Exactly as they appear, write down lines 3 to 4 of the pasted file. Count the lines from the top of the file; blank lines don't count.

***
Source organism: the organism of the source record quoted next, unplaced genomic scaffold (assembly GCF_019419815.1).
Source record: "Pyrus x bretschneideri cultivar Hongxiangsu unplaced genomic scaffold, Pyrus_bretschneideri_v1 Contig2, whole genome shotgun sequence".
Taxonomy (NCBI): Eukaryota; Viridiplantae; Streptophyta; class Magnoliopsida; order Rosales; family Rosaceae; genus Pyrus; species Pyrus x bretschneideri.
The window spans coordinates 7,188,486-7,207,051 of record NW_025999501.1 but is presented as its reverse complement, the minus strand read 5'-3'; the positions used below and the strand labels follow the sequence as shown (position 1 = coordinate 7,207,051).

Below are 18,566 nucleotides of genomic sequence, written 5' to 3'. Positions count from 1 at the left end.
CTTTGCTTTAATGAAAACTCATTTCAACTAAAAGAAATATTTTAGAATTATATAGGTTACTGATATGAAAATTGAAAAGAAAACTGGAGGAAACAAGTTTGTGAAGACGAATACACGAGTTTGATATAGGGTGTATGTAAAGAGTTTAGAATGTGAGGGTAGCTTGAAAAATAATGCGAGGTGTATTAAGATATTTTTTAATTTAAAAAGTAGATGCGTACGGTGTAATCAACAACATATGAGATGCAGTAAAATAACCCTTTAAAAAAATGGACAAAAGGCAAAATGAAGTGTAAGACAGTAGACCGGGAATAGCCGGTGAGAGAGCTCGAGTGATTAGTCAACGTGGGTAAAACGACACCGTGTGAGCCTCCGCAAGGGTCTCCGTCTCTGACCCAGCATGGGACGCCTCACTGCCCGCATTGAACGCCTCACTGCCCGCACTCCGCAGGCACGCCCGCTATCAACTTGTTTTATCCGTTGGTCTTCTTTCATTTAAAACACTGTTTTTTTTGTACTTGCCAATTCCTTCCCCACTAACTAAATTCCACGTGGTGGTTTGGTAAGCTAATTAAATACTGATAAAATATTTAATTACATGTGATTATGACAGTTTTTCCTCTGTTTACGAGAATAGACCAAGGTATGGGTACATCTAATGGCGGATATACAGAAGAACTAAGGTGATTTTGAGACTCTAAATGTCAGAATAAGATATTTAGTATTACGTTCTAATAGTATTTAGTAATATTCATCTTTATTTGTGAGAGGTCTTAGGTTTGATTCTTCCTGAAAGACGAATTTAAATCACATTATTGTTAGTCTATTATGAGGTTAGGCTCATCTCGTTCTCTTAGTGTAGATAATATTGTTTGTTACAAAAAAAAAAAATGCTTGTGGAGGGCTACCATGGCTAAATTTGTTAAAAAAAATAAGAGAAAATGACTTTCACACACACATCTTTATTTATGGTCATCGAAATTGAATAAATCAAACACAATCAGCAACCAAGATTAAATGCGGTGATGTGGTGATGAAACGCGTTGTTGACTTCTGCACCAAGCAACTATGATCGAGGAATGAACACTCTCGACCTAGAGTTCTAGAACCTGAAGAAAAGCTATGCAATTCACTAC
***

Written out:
Taxonomy (NCBI): Eukaryota; Viridiplantae; Streptophyta; class Magnoliopsida; order Rosales; family Rosaceae; genus Pyrus; species Pyrus x bretschneideri.
The window spans coordinates 7,188,486-7,207,051 of record NW_025999501.1 but is presented as its reverse complement, the minus strand read 5'-3'; the positions used below and the strand labels follow the sequence as shown (position 1 = coordinate 7,207,051).